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Forget Social Security Taxes: Timothy Geithner, Robert Rubin and Citigroup

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The traditional press has ample capacity to obsess about stupid things but very little capacity to dig deep (yes, I know, I'm stating the obvious). Today's example: Timothy Geithner. Yes, the guy messed up and, I'm going to take his word for it, forgot to pay some social security taxes. But, the real question is: what role did he play in the mess that we now know as Citigroup?

Yesterday, ProPublica had a piece written by Jeff Gerth entitled "How Citigroup Unraveled Under Geithner's Watch", which I think asks some very important questions (and has, as far as I can tell, been virtually ignored by the traditional media):

As president of the New York Federal Reserve Bank, Timothy Geithner often preached that gargantuan financial firms like Citigroup should be held to the highest regulatory standards to make sure they couldn't take on too much risk.

But when it came to supervising Citigroup in recent years, the record shows that the New York Fed eased the reins as the company blew billions on subprime mortgages and other risky deals that ultimately forced the biggest bank rescue in U.S. history. [emphasis added]

And...

The New York Fed's supervisory unit reports directly to the bank president, Geithner. The unit's job is to ensure that firms manage risk and have enough capital to cushion against losses. Large companies tend to be held to more stringent capital standards.

Yet poor risk management and weak capital levels were central to Citigroup's undoing. One enforcement agreement in place before Geithner took office in 2003 - an order requiring quarterly risk reports - was lifted during his watch. A ban on major acquisitions also was eliminated a year after it had been imposed in 2005.

Afterward, in 2006 and 2007, Citigroup aggressively expanded into the subprime mortgage business and bought a hedge fund and Japanese brokerage, among other assets.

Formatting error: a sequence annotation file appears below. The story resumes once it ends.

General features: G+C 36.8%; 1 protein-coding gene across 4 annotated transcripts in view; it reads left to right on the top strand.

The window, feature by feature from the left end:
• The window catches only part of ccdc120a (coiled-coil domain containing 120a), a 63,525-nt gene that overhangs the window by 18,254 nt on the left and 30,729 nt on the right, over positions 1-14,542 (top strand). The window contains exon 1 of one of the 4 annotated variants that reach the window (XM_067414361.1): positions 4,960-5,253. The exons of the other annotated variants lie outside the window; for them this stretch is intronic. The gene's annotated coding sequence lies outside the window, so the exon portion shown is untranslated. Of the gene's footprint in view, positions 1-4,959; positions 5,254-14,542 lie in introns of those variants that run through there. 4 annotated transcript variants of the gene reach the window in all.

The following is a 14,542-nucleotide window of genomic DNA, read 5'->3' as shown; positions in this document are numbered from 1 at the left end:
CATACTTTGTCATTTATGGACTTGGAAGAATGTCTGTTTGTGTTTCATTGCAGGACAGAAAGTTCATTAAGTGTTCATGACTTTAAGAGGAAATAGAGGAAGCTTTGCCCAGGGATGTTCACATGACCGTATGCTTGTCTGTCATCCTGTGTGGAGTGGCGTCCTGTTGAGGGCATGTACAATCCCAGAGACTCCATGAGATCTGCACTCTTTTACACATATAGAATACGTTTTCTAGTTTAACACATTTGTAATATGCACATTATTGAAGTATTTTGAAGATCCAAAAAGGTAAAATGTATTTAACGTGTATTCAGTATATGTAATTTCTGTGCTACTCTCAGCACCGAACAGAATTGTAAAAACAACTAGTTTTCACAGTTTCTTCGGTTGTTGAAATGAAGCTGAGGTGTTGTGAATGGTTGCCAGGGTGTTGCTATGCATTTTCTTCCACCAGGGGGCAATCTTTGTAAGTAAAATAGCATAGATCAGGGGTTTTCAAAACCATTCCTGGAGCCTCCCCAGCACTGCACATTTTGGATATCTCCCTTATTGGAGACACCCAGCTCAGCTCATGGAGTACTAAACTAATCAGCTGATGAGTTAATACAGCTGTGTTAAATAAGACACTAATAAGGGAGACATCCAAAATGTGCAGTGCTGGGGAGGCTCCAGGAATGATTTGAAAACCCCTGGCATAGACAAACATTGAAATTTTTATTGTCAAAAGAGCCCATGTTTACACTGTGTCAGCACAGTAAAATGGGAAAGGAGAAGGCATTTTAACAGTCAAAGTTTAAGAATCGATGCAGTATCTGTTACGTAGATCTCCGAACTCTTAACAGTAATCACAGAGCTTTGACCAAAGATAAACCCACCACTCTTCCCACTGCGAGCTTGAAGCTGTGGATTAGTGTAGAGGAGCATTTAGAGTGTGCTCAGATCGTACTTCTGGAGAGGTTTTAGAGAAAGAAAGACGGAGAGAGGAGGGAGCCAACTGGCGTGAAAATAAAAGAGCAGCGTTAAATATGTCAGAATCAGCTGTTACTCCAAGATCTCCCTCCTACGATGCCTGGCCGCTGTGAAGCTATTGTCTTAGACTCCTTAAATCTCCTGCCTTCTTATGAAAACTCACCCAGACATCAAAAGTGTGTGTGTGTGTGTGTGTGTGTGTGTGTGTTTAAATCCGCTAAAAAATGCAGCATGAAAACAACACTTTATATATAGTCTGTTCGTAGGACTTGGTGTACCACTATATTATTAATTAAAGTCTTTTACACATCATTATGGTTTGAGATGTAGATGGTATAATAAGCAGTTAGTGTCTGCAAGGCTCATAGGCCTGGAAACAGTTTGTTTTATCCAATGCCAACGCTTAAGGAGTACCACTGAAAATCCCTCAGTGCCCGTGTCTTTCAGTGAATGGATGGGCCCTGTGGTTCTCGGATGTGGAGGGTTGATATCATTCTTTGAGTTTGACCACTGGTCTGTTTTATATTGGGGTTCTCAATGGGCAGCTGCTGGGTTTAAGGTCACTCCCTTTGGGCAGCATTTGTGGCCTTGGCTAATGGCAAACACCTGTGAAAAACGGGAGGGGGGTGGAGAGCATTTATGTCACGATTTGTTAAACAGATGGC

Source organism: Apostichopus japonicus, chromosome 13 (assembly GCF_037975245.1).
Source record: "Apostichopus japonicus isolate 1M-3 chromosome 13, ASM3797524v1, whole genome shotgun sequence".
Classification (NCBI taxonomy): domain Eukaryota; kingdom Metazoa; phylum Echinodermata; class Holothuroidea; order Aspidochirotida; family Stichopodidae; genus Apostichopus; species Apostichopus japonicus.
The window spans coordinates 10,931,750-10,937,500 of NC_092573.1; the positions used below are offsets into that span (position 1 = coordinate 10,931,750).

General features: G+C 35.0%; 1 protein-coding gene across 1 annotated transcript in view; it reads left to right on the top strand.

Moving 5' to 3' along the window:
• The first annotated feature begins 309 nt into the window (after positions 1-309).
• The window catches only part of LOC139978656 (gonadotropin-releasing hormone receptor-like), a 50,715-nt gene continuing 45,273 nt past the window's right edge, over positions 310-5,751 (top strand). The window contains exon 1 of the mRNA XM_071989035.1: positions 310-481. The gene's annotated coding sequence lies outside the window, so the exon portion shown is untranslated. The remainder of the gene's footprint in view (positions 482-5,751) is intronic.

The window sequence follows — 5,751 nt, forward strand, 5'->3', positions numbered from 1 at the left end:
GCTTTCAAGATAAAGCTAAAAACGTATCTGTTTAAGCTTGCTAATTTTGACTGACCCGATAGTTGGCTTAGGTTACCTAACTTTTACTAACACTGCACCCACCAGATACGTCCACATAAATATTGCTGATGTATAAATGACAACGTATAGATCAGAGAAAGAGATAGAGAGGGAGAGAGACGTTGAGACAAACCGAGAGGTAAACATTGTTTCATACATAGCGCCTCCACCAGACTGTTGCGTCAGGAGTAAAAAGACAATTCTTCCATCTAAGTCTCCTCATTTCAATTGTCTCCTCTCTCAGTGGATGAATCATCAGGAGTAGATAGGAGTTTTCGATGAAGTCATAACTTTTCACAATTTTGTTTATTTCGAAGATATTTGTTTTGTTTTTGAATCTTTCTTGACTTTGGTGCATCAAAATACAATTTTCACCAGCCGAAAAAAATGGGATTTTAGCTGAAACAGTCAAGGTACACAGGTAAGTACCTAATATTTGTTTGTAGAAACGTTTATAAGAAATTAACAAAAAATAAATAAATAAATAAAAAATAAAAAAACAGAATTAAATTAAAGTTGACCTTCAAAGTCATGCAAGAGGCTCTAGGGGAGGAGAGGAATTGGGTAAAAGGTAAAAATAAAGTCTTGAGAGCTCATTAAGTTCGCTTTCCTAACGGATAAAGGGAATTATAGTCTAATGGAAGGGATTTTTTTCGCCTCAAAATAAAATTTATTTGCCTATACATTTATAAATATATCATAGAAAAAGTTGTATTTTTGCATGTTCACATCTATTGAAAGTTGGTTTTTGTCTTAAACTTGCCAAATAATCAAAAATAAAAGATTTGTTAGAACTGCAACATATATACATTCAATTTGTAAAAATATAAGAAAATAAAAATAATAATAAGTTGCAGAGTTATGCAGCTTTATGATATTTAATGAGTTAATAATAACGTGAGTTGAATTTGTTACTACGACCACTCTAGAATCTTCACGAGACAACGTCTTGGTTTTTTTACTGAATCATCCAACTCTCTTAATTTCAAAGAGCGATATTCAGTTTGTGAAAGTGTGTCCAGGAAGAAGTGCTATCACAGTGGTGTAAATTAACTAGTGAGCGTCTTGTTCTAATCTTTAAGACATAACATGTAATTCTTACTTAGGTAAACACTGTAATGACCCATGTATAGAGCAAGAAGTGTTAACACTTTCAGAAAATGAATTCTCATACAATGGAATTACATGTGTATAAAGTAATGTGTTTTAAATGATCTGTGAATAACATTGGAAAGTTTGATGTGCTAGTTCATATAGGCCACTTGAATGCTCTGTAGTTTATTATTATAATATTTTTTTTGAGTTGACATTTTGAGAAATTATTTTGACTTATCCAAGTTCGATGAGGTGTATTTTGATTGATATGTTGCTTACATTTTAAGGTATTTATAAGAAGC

A year later, as the global financial crisis took hold, Citigroup took losses and writedowns of more than $50 billion. The New York Fed brought no public enforcement case, although examiners privately sent a critical letter to the company in the first half of 2008.

Compared with its peers, Citigroup had a thinner capital cushion and relied more heavily on less-desirable types of capital, records show. The New York Fed knew - in 2007 it allowed Citigroup to count as capital securities that some regulators and credit agencies frown upon or discount.

One reason we, the taxpayers, are on the hook for tens of billions of dollars to rescue CitiGroup and one reason the bank's shareholders may now take a bath as Citigroup seeks to split into two parts (the bank's shares sank $1.37 yesterday, to $4.53, dropping below $5 for the first time since the late Fall) is that people like Geithner may have been asleep at the wheel and, worse, may have exacerbated the situation.

Not surprisingly, Geithner is a protege of Robert Rubin, having worked under Rubin at the Treasury Department in the 1990s. Rubin was a central advocate for debt-driven growth and de-regulation that got us into the mess we are in. For many years, you may recall, Rubin walked around Washington and the financial world like a god, his every word taken as the gospel. Almost the same words that were used about Rubin are now being used about Geithner: calm, intelligent, low ego, a team player.

All that is fine and good: I'm not questioning those characteristics.

But, what we need is SOUND JUDGMENT. Rubin judgment was dead wrong--and, rather than take responsibility as a leading architect in the mess we find ourselves in, he has either lied or simply been too cowardly to admit he was dead wrong, choosing instead to slip quietly (or, perhaps, he was pushed) from Citigroup at the very moment of crisis for the bank (how would you like to have Rubin in a foxhole in the heat of battle?).

Part of the problem is not venality (though greed is a strong motivating force). It's about group think and being part of the elite financial club. It's the conversations and requests that happen in private that contradict the grand public statements. The conversations that go something like: "look, cut us a little slack, we're in good shape, what we're doing will work out okay even if it's not totally up to regulatory standards".

The questions I think we need asked and answered are partly about the past but, more important, about the future. Can Geithner admit that he erred as head of the New York Fed in failing to exercise proper oversight over Citigroup? And, more important, what will happen in the future as we grapple with the effects of the financial crisis that will likely stretch well into a second Obama term and even beyond? How tough will Geithner be on the financial leaders and institutions? Beyond the grand public statements of a new toughness, what will Geithner do when confronted with the next new wave--and, believe me, it will happen as sure as the savings and loan crisis exploded in the 1980s--of madness driven by a group of people who are sure they can ride a bubble and defy the laws of sane economics. What will he do when asked to look the other way or cut a major financial institutions some slack?

I guess I have to say that, if you were trained at the school of the Robert Rubin way of doing things, there is a legitimate cause for worry.